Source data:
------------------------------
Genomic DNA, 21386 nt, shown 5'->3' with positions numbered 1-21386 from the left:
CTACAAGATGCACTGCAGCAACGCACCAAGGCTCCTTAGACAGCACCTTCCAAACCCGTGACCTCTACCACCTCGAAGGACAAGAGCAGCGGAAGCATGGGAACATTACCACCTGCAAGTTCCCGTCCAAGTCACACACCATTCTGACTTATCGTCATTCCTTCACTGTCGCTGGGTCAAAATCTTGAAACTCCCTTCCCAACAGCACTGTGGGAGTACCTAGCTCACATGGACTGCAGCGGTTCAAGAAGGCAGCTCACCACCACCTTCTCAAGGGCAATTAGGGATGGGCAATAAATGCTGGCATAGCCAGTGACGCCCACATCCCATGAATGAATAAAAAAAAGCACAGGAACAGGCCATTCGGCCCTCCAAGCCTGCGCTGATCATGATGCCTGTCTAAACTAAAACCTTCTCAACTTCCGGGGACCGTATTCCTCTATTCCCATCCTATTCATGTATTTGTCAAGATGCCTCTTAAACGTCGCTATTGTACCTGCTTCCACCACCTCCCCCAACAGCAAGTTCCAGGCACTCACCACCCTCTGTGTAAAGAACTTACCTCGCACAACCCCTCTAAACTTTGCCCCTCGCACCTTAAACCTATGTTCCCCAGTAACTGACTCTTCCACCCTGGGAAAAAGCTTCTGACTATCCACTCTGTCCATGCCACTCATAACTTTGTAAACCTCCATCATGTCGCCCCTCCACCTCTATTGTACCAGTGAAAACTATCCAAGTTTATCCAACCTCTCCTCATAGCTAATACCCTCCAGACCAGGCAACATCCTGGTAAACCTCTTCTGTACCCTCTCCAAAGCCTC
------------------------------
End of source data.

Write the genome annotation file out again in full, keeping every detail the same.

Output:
Genomic DNA, 21386 nt, shown 5'->3' with positions numbered 1-21386 from the left:
CTACAAGATGCACTGCAGCAACGCACCAAGGCTCCTTAGACAGCACCTTCCAAACCCGTGACCTCTACCACCTCGAAGGACAAGAGCAGCGGAAGCATGGGAACATTACCACCTGCAAGTTCCCGTCCAAGTCACACACCATTCTGACTTATCGTCATTCCTTCACTGTCGCTGGGTCAAAATCTTGAAACTCCCTTCCCAACAGCACTGTGGGAGTACCTAGCTCACATGGACTGCAGCGGTTCAAGAAGGCAGCTCACCACCACCTTCTCAAGGGCAATTAGGGATGGGCAATAAATGCTGGCATAGCCAGTGACGCCCACATCCCATGAATGAATAAAAAAAAGCACAGGAACAGGCCATTCGGCCCTCCAAGCCTGCGCTGATCATGATGCCTGTCTAAACTAAAACCTTCTCAACTTCCGGGGACCGTATTCCTCTATTCCCATCCTATTCATGTATTTGTCAAGATGCCTCTTAAACGTCGCTATTGTACCTGCTTCCACCACCTCCCCCAACAGCAAGTTCCAGGCACTCACCACCCTCTGTGTAAAGAACTTACCTCGCACAACCCCTCTAAACTTTGCCCCTCGCACCTTAAACCTATGTTCCCCAGTAACTGACTCTTCCACCCTGGGAAAAAGCTTCTGACTATCCACTCTGTCCATGCCACTCATAACTTTGTAAACCTCCATCATGTCGCCCCTCCACCTCTATTGTACCAGTGAAAACTATCCAAGTTTATCCAACCTCTCCTCATAGCTAATACCCTCCAGACCAGGCAACATCCTGGTAAACCTCTTCTGTACCCTCTCCAAAGCCTC